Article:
I was expecting this to be quite throwaway and was really only drawn in by Weaver and Rodriguez. But then, up pop Shalhoub, Lapaglia etc. ~ there are no bad performances in this film.
That being said it veers between B-movie with an A-movie cast and arthouse, Looper-esque weirdness. That’s not an insult as I love B-movies and arty indie films. The tone is unique; so much that it’s truly suspenseful. You really don’t know what’s going to happen, despite large parts being flashback. The gender identity themes are very now even though, apparently, this is a very old original script?
I loved the VERY Looper end, it was the perfect little Hammer Horror flourish.
Here’s an example of the idiotic Tory raving on IMDB:
Pure racism, pure sexism, pure flagshaggin, Brexiteer, Trumpet bullshit. These are the idiots who complain about black people in fantasy films or books – dragons, no problem. BLACK PEOPLE – HOW DARE THEYYY?
Similarly, military action-type films like this are always full of gaffes and goofs. They are not documentaries, they are pure popcorn. Everything is fake from the sounds of the guns to the never-emptying magazines. And yet… Without Remorse comes in for a kicking for “accuracy.” Yeah, sure, like “ethics in games journalism.” Where were all those fuckheads when CDPR blatantly bribed their way into huge hype for Cyberpunk 2077 before delivering a less-than-half-baked lumpy potato of a game? About as visible as Pro-Lifers on antiwar marches.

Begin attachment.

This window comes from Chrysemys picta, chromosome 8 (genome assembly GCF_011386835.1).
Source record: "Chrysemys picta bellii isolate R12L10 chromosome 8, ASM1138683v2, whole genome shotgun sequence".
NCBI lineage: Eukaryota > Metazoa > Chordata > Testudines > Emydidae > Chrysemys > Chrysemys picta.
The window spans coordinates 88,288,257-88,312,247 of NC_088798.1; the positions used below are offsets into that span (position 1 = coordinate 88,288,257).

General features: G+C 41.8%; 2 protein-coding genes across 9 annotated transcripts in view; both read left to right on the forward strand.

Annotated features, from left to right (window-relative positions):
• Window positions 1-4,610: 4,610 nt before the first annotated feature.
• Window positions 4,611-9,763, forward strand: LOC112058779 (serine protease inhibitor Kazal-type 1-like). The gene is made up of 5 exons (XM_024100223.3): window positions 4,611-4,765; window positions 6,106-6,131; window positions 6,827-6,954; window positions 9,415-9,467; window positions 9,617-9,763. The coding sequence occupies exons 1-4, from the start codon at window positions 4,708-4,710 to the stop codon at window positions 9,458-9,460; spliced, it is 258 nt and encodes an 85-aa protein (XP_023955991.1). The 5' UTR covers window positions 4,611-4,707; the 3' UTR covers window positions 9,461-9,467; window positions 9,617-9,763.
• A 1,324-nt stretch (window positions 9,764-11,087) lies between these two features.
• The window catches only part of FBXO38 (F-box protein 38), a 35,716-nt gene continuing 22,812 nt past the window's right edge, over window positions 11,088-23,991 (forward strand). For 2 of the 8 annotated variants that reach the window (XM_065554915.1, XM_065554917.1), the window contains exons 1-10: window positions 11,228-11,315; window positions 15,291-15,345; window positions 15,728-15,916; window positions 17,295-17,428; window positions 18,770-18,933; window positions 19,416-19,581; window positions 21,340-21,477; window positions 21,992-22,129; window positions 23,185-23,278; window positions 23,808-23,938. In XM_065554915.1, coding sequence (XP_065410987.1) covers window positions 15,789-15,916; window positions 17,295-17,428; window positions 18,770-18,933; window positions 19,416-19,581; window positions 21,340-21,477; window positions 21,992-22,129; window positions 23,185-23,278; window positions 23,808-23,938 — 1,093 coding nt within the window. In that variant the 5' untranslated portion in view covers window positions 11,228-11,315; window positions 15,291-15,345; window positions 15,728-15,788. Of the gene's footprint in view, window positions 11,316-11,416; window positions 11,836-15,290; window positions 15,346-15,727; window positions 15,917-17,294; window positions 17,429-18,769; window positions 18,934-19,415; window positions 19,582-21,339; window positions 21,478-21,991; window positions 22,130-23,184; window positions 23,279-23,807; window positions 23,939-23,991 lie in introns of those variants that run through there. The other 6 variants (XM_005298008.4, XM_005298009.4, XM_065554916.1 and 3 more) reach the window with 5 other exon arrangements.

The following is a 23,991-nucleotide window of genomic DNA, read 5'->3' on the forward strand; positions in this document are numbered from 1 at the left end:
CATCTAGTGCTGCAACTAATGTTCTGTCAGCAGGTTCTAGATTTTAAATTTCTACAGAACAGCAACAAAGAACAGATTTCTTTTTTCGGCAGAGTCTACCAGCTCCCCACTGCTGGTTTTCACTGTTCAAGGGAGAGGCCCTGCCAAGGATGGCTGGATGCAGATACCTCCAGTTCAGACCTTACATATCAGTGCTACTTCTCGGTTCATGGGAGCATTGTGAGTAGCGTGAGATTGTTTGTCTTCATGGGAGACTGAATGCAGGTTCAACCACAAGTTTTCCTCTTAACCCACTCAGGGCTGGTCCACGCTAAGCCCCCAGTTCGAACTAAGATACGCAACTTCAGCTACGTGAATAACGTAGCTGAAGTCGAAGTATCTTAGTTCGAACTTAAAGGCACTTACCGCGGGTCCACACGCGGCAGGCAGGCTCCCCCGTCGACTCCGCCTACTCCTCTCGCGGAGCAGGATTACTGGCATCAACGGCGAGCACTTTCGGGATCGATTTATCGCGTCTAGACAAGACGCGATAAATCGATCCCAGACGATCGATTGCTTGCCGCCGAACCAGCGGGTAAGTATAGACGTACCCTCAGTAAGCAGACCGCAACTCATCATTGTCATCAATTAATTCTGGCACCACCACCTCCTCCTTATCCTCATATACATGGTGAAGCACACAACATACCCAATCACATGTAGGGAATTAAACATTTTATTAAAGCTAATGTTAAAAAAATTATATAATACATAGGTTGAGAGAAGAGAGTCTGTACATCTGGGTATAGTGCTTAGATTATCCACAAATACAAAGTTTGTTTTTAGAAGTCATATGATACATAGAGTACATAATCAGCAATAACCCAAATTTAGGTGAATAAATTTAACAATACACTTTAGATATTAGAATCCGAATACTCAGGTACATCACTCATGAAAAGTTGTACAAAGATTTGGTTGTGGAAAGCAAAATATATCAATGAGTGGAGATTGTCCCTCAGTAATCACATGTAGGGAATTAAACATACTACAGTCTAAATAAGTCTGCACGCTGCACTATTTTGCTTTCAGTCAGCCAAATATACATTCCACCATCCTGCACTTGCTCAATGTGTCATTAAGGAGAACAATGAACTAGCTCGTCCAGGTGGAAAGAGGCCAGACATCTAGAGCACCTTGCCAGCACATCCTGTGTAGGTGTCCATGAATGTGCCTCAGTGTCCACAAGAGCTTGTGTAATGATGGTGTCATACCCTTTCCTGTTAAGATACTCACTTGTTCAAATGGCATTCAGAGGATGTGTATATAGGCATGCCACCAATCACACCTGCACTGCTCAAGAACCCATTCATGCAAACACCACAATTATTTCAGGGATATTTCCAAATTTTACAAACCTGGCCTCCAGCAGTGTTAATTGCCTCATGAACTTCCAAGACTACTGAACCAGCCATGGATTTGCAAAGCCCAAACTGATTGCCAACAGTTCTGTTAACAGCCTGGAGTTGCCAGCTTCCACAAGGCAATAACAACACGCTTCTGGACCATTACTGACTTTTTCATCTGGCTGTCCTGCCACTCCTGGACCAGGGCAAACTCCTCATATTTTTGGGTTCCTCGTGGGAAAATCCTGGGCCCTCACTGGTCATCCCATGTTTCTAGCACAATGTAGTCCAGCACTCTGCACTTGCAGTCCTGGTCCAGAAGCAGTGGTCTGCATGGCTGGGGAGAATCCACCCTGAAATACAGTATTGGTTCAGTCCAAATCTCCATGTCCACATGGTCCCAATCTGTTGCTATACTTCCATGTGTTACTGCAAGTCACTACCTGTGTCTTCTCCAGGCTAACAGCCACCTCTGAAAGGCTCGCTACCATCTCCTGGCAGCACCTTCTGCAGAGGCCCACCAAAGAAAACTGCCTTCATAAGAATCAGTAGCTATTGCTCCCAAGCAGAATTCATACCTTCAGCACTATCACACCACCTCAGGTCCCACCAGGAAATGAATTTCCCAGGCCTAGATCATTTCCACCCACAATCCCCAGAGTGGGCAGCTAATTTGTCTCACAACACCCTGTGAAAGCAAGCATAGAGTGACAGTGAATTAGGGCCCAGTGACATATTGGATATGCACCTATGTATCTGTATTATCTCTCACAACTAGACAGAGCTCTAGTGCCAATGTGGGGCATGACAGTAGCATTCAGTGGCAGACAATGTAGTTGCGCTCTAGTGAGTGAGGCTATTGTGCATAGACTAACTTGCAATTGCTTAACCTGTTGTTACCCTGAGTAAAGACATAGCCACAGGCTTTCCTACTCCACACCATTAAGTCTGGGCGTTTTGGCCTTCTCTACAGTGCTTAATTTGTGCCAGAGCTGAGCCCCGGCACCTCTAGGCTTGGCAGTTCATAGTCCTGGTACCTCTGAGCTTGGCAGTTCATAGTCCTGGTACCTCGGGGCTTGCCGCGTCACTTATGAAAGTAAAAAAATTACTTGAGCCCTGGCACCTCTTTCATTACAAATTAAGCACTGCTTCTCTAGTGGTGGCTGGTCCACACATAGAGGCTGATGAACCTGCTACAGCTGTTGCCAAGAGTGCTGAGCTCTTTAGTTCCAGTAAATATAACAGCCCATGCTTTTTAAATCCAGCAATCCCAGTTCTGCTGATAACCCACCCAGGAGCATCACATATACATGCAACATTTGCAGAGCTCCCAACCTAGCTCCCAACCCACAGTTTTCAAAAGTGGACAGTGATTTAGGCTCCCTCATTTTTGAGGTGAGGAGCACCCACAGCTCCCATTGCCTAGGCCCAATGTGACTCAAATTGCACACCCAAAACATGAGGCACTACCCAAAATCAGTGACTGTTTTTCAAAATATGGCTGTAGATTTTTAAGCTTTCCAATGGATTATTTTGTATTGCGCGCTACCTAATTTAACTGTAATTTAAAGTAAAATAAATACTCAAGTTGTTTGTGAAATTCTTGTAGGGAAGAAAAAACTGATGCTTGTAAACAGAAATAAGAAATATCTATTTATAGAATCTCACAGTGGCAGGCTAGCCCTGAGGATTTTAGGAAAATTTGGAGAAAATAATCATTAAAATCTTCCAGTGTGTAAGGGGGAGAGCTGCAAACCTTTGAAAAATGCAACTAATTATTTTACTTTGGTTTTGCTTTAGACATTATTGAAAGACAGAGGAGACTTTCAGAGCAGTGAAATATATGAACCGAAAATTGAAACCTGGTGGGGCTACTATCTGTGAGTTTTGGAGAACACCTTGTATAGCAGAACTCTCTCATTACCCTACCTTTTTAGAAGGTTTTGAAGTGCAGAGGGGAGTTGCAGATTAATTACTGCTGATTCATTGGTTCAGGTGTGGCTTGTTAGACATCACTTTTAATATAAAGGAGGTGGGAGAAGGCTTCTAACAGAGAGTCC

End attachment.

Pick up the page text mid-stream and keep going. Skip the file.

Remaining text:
So, this is the review I left:
I was gonna give the film a 6/10 but I thought I should at least try to even out all the bile from Tory scum so I gave it a 10 instead. 🙂
If you want a feel good film that might make you shed a lil tear of awh but leaves you smiling, this should do the job!
There are romances, there are kisses, there are un-requited passions but there is only one really ridiculous sequence, the rest is very lifelike. The film delivers the hardest thing: make drama seem like everyday life while still being drama.
Excellent performances all round, a hugely refreshing absence of 1950s gender stereotypes and.. you know… some realness in the fantasy!
Above all, it’s an ensemble piece and great to watch a group of actors just having such great chemistry with each other, including the kids who are just too sweet!